Like many businesses and organizations, KAR continues to experience serious economic consequences as a result of the pandemic. According to the release, pandemic stay-at-orders and closures restricted the organization’s ability to fundraise for two years, while inflation and demand have led to rising veterinary costs. For example, the cost of a rabbit neuter has increased by more than $100 in the last two years, the organization shared.

KAR prioritizes assisting rabbits in need and will continue to take in rabbits as resources allow, they stated, seeking to help as many rabbits on their waitlist as possible. The organization provided the following ways the public can help them continue to care for rescued animals:

Foster a rabbit:

One of the most important resources for the organization is the availability of foster homes, volunteers who house and care of rabbits in their homes. The organization does not have a facility. Every animal in its care stays in a foster home. KAR needs more foster volunteers in order to help more rabbits. They provide all start-up supplies and medical care.

Learn more about fostering: https://www.kingstonanimalrescue.com/foster

Donate:

KAR health checks and spays or neuters every rabbit. The average cost of a rabbit spay with a rabbit-savvy vet is $446. Including a health exam, food, and other supplies, the average cost to rescue a rabbit exceeds $600. KAR is a registered charity. Donors will receive a tax receipt.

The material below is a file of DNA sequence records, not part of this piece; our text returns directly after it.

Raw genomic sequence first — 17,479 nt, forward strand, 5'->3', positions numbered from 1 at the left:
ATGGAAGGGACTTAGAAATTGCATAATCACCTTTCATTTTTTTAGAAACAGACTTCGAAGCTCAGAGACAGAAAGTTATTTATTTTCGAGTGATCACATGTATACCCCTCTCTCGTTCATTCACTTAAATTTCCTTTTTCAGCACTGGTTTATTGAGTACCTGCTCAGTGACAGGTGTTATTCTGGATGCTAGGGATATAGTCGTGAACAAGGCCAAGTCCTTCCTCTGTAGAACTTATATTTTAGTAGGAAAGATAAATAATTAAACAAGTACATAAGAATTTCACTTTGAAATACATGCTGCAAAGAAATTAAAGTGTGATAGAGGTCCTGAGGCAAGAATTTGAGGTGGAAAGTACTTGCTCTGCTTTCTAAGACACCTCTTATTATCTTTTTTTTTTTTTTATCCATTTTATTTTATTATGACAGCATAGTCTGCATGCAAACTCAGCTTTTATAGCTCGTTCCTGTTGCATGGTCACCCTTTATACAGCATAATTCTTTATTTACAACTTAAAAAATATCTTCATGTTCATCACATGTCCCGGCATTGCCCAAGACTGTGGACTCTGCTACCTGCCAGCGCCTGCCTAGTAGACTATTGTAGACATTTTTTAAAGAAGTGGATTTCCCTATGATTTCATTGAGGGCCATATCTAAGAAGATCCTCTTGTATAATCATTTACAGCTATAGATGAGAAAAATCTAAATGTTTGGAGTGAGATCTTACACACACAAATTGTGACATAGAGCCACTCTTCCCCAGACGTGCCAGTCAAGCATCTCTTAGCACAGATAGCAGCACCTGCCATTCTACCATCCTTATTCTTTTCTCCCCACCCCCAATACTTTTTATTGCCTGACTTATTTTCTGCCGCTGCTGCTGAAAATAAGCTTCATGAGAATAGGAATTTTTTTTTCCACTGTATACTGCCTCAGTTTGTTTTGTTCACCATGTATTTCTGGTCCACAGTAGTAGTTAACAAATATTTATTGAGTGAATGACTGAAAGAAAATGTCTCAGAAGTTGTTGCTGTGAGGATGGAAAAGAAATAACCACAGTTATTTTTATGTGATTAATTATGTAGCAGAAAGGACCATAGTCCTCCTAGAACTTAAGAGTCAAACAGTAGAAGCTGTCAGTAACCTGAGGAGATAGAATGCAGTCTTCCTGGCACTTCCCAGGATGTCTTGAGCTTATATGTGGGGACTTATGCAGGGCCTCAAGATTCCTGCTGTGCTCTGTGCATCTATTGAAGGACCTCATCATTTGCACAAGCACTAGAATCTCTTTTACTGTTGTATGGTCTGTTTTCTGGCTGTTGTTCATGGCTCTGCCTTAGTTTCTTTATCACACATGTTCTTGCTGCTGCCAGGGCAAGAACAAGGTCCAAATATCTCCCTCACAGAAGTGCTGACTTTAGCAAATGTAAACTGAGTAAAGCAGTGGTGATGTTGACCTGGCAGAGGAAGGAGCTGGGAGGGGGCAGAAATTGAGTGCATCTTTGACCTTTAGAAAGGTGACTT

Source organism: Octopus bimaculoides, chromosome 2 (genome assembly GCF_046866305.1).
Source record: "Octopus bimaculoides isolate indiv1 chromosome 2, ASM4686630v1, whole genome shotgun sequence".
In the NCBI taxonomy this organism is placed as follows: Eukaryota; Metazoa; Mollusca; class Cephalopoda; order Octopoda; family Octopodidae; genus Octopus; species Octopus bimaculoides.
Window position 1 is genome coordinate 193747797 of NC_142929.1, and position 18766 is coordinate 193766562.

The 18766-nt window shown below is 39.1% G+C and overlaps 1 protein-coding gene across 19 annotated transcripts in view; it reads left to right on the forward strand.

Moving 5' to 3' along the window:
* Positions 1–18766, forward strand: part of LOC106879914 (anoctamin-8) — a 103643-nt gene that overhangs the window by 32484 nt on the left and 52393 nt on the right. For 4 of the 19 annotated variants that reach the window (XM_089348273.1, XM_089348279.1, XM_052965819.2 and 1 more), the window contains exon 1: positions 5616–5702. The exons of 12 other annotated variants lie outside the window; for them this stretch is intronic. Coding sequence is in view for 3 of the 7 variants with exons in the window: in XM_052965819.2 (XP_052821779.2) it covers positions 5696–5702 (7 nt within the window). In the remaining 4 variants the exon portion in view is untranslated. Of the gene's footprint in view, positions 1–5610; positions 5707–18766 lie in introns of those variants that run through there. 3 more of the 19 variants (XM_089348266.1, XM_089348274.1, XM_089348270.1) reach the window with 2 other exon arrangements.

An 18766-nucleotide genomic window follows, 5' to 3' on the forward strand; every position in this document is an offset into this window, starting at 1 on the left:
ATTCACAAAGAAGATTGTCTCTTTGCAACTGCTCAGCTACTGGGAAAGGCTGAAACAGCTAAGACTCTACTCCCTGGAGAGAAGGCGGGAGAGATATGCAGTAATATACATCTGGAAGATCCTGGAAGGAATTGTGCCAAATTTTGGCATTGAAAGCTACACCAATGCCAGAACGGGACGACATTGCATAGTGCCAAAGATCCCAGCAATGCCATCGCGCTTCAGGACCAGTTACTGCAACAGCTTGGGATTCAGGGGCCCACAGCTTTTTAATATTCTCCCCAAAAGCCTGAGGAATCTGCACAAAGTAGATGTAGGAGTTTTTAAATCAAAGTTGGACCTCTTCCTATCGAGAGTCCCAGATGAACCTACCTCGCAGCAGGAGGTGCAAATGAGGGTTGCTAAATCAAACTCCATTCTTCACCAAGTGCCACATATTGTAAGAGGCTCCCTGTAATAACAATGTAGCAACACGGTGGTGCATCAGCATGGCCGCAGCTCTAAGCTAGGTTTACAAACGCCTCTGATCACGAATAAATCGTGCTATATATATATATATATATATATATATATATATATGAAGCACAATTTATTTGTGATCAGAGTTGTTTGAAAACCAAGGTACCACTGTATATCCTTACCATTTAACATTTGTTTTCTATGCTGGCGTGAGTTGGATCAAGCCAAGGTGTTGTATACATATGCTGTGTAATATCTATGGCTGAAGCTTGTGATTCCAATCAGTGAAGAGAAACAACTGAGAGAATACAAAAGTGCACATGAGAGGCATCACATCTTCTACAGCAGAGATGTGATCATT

Donate to KAR: https://www.kingstonanimalrescue.com/givenow

Be a responsible pet guardian:

Reduce the strain on animal welfare organizations by ensuring you can commit to an animal. Research and understand the lifespan and needs of animal you are thinking of purchasing or adopting. Ensure you have the necessary financial resources to care for your pet now and in the future. Always spay and neuter.

Adopt, don’t shop:

Adopting an animal from a shelter or rescue will ensure you are matched with a companion appropriate to your lifestyle, family, and home, and you help two animals – the one that you adopt and the one that takes its place at the shelter or rescue.

Learn more about Kingston Animal Rescue on their website.

One thought on “Kingston Animal Rescue seeing over 1,000 per cent increase in rabbit surrenders

  • How many tax dollars are being wasted on the “rescue” of unwanted pet rabbits?

    A dog that was “rescued” was kept in an apartment by people who were providing it with “foster” care. That amounted to leaving it locked inside for most of the day, (sometimes 12 hours or more), while it whined and barked for attention. This was not a healthy situation for the dog nor for the people in neighbouring apartments.

    And, does this organization import any animals from outside of Ontario, or Canada, to be “rescued” or “adopted”? The problem of unwanted pets and feral animals should not be created, here, by people who insist on the expensive “rescue” of every cat, dog, and rabbit, in the world.